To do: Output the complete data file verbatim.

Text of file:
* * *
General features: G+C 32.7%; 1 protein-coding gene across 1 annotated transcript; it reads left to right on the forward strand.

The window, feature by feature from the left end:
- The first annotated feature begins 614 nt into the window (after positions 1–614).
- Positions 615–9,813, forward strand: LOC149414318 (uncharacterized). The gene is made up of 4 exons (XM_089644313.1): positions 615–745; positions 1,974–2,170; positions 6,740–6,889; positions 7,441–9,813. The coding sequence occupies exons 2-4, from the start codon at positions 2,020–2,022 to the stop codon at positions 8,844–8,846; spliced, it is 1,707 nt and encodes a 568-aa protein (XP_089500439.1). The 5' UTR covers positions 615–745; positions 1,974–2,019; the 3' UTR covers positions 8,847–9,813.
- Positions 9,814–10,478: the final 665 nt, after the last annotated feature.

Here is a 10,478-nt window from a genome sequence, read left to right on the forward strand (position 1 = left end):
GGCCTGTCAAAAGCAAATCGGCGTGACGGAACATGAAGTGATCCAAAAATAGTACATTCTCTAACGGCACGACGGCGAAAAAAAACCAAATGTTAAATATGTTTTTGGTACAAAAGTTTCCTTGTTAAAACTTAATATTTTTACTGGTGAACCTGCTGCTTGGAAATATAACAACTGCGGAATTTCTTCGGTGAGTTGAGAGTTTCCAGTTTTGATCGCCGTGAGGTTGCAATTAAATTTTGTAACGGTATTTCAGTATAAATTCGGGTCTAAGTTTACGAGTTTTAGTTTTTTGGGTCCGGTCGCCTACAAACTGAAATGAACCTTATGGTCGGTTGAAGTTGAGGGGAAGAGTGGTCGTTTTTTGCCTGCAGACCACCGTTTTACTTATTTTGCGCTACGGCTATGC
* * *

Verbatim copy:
General features: G+C 32.7%; 1 protein-coding gene across 1 annotated transcript; it reads left to right on the forward strand.

The window, feature by feature from the left end:
- The first annotated feature begins 614 nt into the window (after positions 1–614).
- Positions 615–9,813, forward strand: LOC149414318 (uncharacterized). The gene is made up of 4 exons (XM_089644313.1): positions 615–745; positions 1,974–2,170; positions 6,740–6,889; positions 7,441–9,813. The coding sequence occupies exons 2-4, from the start codon at positions 2,020–2,022 to the stop codon at positions 8,844–8,846; spliced, it is 1,707 nt and encodes a 568-aa protein (XP_089500439.1). The 5' UTR covers positions 615–745; positions 1,974–2,019; the 3' UTR covers positions 8,847–9,813.
- Positions 9,814–10,478: the final 665 nt, after the last annotated feature.

Here is a 10,478-nt window from a genome sequence, read left to right on the forward strand (position 1 = left end):
GGCCTGTCAAAAGCAAATCGGCGTGACGGAACATGAAGTGATCCAAAAATAGTACATTCTCTAACGGCACGACGGCGAAAAAAAACCAAATGTTAAATATGTTTTTGGTACAAAAGTTTCCTTGTTAAAACTTAATATTTTTACTGGTGAACCTGCTGCTTGGAAATATAACAACTGCGGAATTTCTTCGGTGAGTTGAGAGTTTCCAGTTTTGATCGCCGTGAGGTTGCAATTAAATTTTGTAACGGTATTTCAGTATAAATTCGGGTCTAAGTTTACGAGTTTTAGTTTTTTGGGTCCGGTCGCCTACAAACTGAAATGAACCTTATGGTCGGTTGAAGTTGAGGGGAAGAGTGGTCGTTTTTTGCCTGCAGACCACCGTTTTACTTATTTTGCGCTACGGCTATGC